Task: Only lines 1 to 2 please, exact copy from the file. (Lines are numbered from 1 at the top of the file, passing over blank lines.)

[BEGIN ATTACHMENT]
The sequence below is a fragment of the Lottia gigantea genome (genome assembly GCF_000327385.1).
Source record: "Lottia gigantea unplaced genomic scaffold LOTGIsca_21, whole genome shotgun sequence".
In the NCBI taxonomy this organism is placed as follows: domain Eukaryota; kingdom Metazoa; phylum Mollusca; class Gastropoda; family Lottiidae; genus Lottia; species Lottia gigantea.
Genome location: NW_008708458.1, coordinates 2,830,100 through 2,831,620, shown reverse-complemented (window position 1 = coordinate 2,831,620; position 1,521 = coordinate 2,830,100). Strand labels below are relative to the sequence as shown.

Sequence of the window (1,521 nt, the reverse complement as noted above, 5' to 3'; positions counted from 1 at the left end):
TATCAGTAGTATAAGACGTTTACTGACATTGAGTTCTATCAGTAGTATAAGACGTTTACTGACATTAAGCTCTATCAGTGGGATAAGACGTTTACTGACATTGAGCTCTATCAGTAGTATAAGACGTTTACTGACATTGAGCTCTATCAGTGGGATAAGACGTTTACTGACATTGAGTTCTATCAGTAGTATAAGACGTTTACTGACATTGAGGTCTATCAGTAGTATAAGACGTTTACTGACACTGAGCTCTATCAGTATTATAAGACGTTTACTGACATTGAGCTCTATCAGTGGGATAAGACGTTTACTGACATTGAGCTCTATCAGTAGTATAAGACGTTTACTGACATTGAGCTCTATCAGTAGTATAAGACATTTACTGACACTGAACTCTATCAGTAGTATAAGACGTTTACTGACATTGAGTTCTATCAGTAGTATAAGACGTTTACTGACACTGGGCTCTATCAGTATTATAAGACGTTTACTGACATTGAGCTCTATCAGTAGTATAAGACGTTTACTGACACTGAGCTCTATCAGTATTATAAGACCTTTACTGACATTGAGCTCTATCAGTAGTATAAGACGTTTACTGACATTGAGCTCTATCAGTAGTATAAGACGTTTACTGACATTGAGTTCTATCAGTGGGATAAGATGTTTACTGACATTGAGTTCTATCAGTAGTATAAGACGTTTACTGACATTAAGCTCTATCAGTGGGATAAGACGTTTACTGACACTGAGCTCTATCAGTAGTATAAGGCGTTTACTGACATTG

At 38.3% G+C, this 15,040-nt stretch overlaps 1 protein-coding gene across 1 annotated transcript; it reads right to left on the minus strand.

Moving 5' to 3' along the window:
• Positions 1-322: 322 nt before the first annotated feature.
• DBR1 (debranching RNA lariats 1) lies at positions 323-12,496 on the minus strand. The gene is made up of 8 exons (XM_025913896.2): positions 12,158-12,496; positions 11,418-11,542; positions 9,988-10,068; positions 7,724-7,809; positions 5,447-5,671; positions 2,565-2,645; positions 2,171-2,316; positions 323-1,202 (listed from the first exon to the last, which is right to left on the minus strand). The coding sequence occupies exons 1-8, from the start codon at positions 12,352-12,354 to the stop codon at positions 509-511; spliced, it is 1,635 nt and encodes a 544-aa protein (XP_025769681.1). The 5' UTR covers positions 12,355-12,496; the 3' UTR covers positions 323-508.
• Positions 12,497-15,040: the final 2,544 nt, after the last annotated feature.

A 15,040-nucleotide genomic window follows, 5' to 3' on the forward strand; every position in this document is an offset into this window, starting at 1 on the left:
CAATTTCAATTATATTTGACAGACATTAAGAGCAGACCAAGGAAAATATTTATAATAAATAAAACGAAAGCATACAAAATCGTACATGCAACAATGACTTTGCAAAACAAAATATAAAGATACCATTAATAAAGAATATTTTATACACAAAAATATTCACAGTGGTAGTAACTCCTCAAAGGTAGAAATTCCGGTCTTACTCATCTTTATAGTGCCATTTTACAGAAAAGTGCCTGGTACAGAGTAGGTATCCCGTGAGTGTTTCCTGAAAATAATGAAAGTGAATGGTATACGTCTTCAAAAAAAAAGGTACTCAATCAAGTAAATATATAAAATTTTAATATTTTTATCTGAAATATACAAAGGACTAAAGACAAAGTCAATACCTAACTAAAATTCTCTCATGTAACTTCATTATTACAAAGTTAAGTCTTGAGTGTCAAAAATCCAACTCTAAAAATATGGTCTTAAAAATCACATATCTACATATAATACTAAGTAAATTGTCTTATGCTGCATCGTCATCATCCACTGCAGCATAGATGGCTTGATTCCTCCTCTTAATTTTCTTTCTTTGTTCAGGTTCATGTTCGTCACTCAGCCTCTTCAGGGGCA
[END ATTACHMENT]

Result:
The sequence below is a fragment of the Lottia gigantea genome (genome assembly GCF_000327385.1).
Source record: "Lottia gigantea unplaced genomic scaffold LOTGIsca_21, whole genome shotgun sequence".